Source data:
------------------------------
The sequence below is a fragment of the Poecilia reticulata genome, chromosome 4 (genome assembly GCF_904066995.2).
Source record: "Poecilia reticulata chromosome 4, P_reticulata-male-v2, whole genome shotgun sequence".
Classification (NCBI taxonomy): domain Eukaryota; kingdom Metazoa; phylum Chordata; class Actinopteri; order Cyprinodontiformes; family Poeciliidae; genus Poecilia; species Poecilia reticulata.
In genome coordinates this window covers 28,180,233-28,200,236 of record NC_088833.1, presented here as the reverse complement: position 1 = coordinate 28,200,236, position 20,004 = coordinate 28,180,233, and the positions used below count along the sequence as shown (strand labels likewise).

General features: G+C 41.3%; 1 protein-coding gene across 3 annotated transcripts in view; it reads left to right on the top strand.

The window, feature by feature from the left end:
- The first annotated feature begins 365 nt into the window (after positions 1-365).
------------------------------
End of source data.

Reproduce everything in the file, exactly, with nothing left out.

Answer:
The sequence below is a fragment of the Poecilia reticulata genome, chromosome 4 (genome assembly GCF_904066995.2).
Source record: "Poecilia reticulata chromosome 4, P_reticulata-male-v2, whole genome shotgun sequence".
Classification (NCBI taxonomy): domain Eukaryota; kingdom Metazoa; phylum Chordata; class Actinopteri; order Cyprinodontiformes; family Poeciliidae; genus Poecilia; species Poecilia reticulata.
In genome coordinates this window covers 28,180,233-28,200,236 of record NC_088833.1, presented here as the reverse complement: position 1 = coordinate 28,200,236, position 20,004 = coordinate 28,180,233, and the positions used below count along the sequence as shown (strand labels likewise).

General features: G+C 41.3%; 1 protein-coding gene across 3 annotated transcripts in view; it reads left to right on the top strand.

The window, feature by feature from the left end:
- The first annotated feature begins 365 nt into the window (after positions 1-365).